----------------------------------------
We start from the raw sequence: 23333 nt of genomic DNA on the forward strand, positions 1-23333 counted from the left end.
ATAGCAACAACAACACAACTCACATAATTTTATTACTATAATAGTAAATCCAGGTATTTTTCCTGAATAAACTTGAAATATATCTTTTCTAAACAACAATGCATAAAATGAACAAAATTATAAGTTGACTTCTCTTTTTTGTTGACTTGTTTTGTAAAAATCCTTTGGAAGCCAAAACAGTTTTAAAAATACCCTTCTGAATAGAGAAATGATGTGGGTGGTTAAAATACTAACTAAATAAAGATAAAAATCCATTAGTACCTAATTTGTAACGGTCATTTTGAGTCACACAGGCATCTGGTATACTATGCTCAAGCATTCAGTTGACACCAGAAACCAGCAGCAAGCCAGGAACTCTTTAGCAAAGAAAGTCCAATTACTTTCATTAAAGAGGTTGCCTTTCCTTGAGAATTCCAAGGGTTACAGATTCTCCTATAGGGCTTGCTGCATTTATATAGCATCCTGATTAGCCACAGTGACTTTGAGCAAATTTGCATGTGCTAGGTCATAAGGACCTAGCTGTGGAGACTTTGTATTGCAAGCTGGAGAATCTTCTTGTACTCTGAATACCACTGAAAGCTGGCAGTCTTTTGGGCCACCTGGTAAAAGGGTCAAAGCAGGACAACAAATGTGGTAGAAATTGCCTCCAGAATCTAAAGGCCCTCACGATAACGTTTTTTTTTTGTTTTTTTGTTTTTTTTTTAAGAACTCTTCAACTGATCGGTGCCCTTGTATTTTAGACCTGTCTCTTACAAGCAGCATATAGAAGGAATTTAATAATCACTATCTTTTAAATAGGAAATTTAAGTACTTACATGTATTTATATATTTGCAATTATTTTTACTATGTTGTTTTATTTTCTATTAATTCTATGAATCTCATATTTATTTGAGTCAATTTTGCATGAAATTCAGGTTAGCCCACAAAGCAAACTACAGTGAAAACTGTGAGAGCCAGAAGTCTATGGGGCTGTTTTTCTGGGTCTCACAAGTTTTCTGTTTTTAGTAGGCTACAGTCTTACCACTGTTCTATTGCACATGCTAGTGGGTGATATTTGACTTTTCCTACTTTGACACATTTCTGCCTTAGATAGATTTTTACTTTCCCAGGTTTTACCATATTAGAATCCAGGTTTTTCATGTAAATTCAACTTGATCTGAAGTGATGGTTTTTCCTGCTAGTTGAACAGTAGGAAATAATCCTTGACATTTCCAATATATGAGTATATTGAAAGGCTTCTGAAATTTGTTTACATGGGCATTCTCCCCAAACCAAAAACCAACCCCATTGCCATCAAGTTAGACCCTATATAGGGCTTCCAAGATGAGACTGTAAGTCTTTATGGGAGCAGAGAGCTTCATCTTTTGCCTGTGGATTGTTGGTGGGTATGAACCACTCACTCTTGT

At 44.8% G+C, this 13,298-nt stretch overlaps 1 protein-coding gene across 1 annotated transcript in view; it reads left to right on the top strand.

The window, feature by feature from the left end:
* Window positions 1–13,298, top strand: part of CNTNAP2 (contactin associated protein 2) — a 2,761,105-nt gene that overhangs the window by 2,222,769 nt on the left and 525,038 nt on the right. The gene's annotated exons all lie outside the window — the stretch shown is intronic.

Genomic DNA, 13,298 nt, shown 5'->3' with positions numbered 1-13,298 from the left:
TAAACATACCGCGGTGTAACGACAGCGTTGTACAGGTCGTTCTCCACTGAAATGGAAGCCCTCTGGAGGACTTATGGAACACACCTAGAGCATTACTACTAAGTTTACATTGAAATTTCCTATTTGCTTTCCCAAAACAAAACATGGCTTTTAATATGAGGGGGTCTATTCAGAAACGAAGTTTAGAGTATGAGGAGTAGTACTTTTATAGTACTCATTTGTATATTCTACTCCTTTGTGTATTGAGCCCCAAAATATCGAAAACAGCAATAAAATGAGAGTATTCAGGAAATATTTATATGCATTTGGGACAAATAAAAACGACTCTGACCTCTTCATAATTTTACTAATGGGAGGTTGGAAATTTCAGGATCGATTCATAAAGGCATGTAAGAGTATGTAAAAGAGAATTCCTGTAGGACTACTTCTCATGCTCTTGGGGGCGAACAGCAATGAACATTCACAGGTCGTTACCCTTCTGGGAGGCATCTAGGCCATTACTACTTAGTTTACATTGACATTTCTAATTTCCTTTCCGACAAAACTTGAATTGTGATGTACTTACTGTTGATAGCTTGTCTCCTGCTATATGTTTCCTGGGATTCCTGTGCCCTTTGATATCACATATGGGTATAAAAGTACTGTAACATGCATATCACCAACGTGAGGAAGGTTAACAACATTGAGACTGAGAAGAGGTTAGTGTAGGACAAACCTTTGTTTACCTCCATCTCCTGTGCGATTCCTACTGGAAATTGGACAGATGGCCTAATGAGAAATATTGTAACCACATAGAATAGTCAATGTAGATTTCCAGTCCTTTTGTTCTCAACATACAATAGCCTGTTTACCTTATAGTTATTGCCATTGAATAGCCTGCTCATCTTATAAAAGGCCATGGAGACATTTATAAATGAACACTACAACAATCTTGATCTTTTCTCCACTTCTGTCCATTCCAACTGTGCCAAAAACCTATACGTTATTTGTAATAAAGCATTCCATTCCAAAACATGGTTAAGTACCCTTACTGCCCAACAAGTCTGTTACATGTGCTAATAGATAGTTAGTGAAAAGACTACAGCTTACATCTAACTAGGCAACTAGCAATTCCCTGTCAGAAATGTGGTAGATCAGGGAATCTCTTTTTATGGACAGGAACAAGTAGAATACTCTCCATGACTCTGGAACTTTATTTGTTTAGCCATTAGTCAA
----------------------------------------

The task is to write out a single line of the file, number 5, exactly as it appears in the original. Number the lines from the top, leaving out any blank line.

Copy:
* Window positions 1–13,298, top strand: part of CNTNAP2 (contactin associated protein 2) — a 2,761,105-nt gene that overhangs the window by 2,222,769 nt on the left and 525,038 nt on the right. The gene's annotated exons all lie outside the window — the stretch shown is intronic.